Legislation will require full disclosure of vehicle prices
City Hall – Today the Council will vote on legislation to require full disclosure of vehicle prices at used car dealerships. Additionally, the Council will vote on reporting requirements related to Hepatitis B and Hepatitis C in New York City. The Council will also vote on legislation requiring the Department of Buildings to inform local communities of planned hotel development. Finally the Council will vote on legislation requiring the creation of a citywide cultural plan for New York.
Used Car Price Transparency
Introduction 178-A, sponsored by Council Member Jumaane Williams, would amend the administrative code to require that price displays advertising a used car for sale at a car dealership accurately reflect the total selling price of the vehicle, exclusive of any taxes or fees for securing a registration or certificate of title. This bill would ensure that an advertised price which attracts a customer into a dealership reflects the complete price of the vehicle being advertised. The bill would require that the price be displayed on the dashboard of the vehicle or on a sign displayed alongside the vehicle.
In addition to requiring clear display of the total selling price of the vehicle, the bill would require that the dealership display the costs of any add-on products that are available for purchase with the second-hand automobile and disclose that the purchase of such add-on products is optional. A first offense violation of this law would be subject to a penalty of $500. A second offense committed within one year of the first offense would be subject to penalty of up to $750. A third or other subsequent offense committed within one year of the first offense would be subject to a penalty of up to $1000.
The local law would take effect 120 days after enactment.
“Consumers deserve to know what they’re paying in advance when purchasing a vehicle,” said Council Speaker Melissa Mark-Viverito. “This bill will ensure that used car dealerships give accurate information when advertising the cost of any vehicle in their showroom, and allow buyers to make an informed and responsible purchasing decision.”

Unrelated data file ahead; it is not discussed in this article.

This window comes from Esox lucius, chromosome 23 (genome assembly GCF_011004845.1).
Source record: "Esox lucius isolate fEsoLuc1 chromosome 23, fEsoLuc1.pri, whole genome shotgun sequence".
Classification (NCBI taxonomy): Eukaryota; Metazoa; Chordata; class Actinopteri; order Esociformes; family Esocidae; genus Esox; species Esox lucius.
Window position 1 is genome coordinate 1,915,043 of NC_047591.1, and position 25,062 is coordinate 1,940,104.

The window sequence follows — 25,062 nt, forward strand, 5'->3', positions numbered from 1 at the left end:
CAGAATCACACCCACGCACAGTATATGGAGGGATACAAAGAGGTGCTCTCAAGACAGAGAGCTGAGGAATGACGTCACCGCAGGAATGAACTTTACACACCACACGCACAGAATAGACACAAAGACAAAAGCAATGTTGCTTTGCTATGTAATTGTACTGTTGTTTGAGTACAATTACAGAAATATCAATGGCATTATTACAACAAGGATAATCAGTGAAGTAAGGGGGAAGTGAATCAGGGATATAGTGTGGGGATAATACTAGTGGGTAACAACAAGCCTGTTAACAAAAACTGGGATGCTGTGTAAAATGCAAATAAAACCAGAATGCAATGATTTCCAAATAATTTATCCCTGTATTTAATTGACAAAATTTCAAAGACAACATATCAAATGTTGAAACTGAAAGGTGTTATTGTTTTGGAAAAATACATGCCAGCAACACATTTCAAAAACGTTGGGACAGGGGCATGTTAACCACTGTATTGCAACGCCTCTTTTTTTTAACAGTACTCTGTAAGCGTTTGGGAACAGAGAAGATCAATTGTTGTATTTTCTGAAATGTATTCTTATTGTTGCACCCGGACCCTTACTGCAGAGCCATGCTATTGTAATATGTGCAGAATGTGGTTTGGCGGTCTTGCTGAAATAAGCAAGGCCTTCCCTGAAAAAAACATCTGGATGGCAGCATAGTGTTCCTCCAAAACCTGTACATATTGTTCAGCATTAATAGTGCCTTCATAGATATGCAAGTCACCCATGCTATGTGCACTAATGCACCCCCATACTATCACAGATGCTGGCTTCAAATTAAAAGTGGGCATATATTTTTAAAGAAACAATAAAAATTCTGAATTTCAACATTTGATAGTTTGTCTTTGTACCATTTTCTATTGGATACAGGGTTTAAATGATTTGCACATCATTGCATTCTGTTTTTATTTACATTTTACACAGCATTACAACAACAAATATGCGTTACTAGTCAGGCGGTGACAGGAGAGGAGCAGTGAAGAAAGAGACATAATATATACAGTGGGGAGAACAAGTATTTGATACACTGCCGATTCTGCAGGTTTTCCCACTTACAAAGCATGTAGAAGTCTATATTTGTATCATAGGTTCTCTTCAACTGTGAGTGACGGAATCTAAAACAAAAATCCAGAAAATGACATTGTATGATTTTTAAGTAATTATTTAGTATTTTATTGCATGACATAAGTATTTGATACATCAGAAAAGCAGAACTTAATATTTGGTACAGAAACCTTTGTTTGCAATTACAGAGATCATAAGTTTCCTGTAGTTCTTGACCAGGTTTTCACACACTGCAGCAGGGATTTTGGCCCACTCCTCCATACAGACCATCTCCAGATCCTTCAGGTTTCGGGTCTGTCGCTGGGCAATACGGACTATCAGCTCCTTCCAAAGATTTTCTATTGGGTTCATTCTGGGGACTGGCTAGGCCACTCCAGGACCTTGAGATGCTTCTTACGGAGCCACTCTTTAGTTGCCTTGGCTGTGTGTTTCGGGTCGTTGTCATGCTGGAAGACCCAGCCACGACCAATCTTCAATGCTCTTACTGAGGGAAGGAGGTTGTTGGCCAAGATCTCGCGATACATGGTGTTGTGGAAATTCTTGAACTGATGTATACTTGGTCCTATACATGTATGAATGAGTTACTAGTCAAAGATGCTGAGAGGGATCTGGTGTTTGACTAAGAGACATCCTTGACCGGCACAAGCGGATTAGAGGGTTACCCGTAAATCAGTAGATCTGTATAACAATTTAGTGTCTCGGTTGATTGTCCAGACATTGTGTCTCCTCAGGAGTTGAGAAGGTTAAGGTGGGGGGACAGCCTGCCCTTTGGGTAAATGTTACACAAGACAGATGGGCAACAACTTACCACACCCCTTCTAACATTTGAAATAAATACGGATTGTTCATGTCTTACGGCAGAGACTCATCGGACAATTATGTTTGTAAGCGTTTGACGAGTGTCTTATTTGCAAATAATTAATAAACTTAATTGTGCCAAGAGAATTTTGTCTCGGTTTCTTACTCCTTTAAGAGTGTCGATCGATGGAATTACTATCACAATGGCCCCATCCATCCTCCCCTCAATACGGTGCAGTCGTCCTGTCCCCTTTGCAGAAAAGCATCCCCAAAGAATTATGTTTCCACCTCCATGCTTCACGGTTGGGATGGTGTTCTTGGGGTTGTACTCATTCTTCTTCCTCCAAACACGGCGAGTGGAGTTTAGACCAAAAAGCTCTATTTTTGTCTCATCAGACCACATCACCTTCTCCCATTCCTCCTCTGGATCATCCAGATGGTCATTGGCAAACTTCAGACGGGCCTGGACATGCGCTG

“I want to thank the Speaker, Chair Espinal, and the Council for passing this legislation. Sometimes, the best legislation comes from personal experience, said Council Member Jumaane Williams. “As someone who has purchased a used car, I had the experience of being hit with a series of undisclosed fees that I would have liked to have known before being suckered into discussions. This legislation will bring much needed transparency into vehicle buying by requiring used car dealers to disclose all fees, upfront, to buyers.”
Reporting on Hepatitis
Introduction 51-B, sponsored by Council Members Margaret Chin, Corey Johnson and Peter Koo would require the Department of Health and Mental Hygiene (DOHMH) to issue an annual report regarding Hepatitis B and Hepatitis C. Hepatitis can cause chronic, persistent infection, which can lead to chronic liver disease. These two illnesses are generally underreported. There are about 100,000 HBV infected people in the City, many of whom are immigrants who contracted the infection in their country of origin where there was limited access to the HBV vaccine or from mothers who were not vaccinated. Additionally, there are approximately 150,000 New Yorkers livings with Hepatitis C, with high rates among baby boomers, and higher rates among African-Americans than any other racial or ethnic groups.
This bill would require the Department to provide a variety of information relating to HBV and HCV, including data on prevalence, demographics and treatment and care. It would assist the Council and the public in obtaining data on these diseases, which can in turn help advocates and policymakers design interventions.
Annual reports would be submitted to the Council and available on DOHMH’s website.
“Today we’re taking a huge step forward in combatting hepatitis B and C in New York City. It’s a move that will help us save lives,” said Council Member Margaret Chin. “The detailed data required in this annual report will help us raise greater awareness around these destructive diseases, especially in the communities where they have a disproportionate impact. The annual report will also help our city to more accurately and effectively direct funding and resources to the community-based healthcare providers who are on the front lines of treating and preventing the spread of hepatitis B and C.”